Glorious view: But Birdlip Hill is a notorious dogging site
As we leave, I make the mistake of making eye contact with one — and he follows us for half a mile before making a U-turn.
At 3pm, we observe a police car patrolling, and that briefly disperses the dozen or so vehicles. But they’re back within an hour, parked up and waiting. The photographer and I return as darkness falls.
We’ve swotted up on dogging ‘etiquette’ — there are guides online to the secret language of doggers — so as not to unknowingly invite any unwanted advances. We know, for example, not to leave headlights on at a dogging location.
Flashing headlights or brake lights means: ‘I am a dogger. Are there any other doggers nearby?’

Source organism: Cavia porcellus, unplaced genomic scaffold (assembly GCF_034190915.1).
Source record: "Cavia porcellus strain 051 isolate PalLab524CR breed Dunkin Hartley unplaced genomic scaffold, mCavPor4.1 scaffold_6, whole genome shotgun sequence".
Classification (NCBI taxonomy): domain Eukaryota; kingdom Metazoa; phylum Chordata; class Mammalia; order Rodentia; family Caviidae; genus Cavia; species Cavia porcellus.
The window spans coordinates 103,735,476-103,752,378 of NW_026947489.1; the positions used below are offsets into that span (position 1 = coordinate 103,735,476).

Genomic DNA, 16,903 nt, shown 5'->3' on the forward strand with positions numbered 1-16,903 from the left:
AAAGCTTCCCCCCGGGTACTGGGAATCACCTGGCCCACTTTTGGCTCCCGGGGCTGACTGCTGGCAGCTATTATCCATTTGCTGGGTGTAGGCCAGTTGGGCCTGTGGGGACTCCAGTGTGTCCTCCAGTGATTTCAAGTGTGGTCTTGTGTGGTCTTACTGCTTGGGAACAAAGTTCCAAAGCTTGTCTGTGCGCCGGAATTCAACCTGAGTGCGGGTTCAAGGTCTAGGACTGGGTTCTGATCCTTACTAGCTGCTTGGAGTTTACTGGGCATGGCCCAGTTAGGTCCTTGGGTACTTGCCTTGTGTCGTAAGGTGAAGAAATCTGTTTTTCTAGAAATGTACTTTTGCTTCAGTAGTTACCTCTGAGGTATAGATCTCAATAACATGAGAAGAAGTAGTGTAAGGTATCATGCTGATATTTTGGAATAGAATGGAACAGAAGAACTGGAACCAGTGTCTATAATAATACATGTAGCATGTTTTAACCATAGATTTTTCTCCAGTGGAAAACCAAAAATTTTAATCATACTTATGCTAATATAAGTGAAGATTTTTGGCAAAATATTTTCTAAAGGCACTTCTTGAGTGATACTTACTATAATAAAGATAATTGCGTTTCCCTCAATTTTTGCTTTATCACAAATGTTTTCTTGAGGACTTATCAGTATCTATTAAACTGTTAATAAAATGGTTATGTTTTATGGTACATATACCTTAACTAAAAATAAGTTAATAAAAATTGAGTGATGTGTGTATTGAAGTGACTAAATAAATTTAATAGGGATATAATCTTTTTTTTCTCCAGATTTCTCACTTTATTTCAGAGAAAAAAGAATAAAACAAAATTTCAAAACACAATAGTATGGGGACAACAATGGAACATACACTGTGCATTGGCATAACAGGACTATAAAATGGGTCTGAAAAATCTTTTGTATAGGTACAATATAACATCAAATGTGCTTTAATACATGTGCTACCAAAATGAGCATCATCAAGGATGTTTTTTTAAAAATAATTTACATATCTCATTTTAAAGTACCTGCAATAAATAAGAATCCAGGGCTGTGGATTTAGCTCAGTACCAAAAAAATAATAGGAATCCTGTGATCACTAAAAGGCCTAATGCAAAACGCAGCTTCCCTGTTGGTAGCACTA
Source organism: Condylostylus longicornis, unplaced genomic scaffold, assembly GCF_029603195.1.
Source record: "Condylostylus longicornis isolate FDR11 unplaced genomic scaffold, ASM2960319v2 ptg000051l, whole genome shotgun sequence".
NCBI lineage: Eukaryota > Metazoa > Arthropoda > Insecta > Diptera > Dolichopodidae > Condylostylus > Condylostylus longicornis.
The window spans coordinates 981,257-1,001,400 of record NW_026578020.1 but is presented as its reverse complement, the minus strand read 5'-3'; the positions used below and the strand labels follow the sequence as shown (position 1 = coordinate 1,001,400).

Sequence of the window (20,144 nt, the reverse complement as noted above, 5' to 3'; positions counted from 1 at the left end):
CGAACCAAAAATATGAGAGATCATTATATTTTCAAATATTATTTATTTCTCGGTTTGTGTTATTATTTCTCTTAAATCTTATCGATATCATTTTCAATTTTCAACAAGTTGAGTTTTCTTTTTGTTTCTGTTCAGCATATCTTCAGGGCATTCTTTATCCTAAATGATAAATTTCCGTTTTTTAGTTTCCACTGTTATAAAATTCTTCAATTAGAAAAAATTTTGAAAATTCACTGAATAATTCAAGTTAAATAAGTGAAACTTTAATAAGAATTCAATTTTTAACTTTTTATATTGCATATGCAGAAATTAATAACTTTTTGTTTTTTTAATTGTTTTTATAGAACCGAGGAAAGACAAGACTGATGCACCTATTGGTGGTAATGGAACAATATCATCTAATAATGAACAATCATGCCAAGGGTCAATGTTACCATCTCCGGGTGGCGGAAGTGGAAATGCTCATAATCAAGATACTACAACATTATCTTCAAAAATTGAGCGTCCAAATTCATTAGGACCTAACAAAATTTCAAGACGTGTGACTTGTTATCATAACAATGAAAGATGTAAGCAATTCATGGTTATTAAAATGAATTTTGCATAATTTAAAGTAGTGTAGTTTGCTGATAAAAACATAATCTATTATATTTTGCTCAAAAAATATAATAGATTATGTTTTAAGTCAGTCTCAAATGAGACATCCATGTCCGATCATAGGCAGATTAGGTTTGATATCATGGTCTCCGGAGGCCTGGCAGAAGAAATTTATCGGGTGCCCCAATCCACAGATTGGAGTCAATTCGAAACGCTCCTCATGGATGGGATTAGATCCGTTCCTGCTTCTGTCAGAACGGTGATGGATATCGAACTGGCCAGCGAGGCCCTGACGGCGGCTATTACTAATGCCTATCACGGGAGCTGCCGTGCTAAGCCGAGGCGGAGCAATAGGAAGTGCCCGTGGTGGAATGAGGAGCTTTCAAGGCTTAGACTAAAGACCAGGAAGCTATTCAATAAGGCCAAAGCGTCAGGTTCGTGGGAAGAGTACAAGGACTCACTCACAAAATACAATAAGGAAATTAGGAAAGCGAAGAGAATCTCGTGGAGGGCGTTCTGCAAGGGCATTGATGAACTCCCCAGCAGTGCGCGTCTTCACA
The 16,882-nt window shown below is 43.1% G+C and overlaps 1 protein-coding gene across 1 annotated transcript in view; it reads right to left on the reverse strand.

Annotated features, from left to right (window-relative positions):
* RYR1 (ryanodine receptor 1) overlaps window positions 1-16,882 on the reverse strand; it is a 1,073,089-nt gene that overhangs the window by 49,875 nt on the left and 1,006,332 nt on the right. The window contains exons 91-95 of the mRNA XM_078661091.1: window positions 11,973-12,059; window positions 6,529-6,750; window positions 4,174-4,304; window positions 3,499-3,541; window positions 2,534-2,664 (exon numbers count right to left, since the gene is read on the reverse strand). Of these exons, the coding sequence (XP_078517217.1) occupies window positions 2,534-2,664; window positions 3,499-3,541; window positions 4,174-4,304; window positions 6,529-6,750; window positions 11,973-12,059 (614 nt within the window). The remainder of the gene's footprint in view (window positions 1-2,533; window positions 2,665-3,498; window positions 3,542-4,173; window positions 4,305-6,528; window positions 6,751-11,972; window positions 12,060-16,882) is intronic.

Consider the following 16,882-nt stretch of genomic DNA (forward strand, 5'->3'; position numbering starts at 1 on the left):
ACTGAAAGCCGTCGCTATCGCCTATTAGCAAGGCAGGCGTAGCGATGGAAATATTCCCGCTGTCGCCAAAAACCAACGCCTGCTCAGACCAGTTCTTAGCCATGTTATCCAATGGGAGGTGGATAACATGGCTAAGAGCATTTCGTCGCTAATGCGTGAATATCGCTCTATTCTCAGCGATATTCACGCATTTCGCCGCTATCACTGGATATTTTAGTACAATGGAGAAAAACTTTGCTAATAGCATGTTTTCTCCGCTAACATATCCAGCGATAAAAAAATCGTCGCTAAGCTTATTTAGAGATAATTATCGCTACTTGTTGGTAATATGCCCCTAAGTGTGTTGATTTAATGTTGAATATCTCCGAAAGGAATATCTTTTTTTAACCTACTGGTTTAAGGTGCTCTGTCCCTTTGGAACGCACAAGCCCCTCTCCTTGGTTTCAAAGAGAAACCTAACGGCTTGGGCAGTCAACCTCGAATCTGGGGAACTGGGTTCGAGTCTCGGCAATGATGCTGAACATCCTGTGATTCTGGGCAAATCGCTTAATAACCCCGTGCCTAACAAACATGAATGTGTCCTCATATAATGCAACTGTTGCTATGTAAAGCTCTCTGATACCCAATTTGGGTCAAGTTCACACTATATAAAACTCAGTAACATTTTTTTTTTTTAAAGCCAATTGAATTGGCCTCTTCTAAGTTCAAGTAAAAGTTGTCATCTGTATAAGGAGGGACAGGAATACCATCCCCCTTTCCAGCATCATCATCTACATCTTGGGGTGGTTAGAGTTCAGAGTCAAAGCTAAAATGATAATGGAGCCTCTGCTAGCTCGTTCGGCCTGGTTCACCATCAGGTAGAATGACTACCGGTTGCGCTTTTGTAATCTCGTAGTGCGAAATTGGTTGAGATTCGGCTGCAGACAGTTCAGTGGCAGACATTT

Interior light on — ‘we want to be watched’. Window half down — ‘oral sex is on offer’. Window fully down — ‘touching is allowed’. Door open – ‘full sex is on offer’. So we wait — lights off, windows closed. The stream of cars begins. One or two flash their headlights, but it’s a slow night with heterosexual couples to entertain the voyeurs in short supply.
Over the next few days, I visit some of the dozens of Britain’s most prolific sites listed on a dogging website, which range from Orpington to Orford, Matlock to Marles Wood. At Goring Gap near Worthing, West Sussex, I meet residents who have also had a barrier installed at one location to deter such anti-social behaviour.
A member of the Goring & Ilex Conservation Group tells me one of the residents ‘saw a couple going at it during the day. Everybody round here knows it goes on but we just don’t talk about it’.
And sure enough, at lunchtime, yards from families on the beach, I see a telling line-up of men sitting in their cars, patiently waiting for an opportunity.